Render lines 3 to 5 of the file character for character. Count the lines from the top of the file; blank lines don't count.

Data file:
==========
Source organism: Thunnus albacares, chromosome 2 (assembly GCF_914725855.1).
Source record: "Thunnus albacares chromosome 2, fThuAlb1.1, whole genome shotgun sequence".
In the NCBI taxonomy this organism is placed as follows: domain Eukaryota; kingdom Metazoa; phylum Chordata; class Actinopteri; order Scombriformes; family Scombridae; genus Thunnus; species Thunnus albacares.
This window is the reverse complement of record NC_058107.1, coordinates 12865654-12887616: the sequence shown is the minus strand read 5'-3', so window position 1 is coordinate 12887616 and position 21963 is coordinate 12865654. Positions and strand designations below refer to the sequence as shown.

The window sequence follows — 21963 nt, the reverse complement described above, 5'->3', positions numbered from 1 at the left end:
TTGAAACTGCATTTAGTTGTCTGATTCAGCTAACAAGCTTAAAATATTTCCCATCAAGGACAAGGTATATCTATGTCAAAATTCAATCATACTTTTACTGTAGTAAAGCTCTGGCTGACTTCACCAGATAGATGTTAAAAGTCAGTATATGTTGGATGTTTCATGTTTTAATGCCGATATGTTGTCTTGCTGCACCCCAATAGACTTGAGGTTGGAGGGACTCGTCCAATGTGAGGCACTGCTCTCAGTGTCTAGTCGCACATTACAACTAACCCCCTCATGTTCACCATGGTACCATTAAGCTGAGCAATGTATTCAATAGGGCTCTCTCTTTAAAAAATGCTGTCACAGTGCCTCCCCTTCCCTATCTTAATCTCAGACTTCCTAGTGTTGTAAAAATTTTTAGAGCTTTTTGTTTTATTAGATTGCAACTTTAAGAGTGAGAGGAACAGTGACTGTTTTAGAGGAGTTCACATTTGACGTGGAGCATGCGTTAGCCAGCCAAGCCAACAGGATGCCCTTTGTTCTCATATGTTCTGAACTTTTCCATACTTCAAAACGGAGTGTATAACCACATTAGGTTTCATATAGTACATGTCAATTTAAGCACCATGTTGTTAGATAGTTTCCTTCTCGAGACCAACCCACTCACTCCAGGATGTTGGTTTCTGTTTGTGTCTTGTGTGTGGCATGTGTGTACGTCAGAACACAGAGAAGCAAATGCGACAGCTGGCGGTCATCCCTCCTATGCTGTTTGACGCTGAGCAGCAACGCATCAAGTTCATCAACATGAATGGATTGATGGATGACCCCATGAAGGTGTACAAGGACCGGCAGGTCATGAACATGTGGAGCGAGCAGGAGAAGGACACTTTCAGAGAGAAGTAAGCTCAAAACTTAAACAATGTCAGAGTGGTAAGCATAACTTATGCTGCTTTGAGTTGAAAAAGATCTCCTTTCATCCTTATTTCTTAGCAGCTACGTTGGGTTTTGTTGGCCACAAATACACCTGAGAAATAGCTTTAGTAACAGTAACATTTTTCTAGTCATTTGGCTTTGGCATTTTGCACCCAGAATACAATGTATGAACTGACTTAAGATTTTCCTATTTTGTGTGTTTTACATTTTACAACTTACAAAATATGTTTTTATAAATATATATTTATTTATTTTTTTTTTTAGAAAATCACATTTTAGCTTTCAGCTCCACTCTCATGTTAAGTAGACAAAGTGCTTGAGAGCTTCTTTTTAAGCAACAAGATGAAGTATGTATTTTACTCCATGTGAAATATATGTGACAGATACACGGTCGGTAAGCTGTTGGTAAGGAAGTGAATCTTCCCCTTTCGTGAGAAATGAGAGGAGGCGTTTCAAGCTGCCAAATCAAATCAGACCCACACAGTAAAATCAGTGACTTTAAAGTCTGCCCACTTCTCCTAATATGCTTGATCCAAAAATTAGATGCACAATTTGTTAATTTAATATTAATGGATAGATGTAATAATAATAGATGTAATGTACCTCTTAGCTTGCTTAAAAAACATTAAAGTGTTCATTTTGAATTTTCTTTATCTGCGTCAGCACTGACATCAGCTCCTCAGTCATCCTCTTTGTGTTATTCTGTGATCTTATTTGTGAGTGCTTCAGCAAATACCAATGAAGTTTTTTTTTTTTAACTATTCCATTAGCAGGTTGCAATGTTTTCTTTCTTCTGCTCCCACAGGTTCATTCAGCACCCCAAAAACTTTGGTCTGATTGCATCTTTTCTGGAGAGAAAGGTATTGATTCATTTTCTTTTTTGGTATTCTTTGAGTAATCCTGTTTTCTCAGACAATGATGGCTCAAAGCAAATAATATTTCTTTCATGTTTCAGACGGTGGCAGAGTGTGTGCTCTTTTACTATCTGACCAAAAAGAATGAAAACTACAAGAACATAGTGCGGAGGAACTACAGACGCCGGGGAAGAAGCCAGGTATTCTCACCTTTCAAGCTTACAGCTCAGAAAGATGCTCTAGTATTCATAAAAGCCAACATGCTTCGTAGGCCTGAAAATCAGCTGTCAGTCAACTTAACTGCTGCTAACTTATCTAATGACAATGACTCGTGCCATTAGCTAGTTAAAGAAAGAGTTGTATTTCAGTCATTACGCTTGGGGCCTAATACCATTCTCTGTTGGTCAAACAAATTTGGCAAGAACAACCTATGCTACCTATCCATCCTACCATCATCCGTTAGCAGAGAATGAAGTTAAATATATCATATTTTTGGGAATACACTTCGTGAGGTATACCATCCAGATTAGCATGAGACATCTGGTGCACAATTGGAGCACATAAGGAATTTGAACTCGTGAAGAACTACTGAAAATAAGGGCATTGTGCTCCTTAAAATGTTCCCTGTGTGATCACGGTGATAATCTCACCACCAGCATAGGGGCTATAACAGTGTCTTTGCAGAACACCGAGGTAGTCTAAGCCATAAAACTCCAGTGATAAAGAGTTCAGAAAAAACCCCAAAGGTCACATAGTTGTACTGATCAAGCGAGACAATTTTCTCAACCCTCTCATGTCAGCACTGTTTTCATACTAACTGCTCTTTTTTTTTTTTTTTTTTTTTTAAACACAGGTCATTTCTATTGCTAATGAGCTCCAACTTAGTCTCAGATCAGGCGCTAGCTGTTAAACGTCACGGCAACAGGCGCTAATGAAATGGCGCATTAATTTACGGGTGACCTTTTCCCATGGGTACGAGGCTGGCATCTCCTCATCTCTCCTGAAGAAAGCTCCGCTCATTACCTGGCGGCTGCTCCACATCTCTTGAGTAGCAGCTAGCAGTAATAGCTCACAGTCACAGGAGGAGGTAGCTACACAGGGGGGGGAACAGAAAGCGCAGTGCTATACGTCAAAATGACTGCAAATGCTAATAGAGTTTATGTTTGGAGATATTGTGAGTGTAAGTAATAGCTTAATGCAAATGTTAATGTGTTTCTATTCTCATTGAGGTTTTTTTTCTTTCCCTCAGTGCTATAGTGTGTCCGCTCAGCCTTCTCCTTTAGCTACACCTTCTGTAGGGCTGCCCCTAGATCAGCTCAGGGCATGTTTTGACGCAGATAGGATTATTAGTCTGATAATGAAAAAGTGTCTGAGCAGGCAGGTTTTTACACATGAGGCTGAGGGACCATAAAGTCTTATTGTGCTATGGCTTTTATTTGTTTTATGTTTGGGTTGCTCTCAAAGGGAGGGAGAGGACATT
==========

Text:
In the NCBI taxonomy this organism is placed as follows: domain Eukaryota; kingdom Metazoa; phylum Chordata; class Actinopteri; order Scombriformes; family Scombridae; genus Thunnus; species Thunnus albacares.
This window is the reverse complement of record NC_058107.1, coordinates 12865654-12887616: the sequence shown is the minus strand read 5'-3', so window position 1 is coordinate 12887616 and position 21963 is coordinate 12865654. Positions and strand designations below refer to the sequence as shown.

The window sequence follows — 21963 nt, the reverse complement described above, 5'->3', positions numbered from 1 at the left end: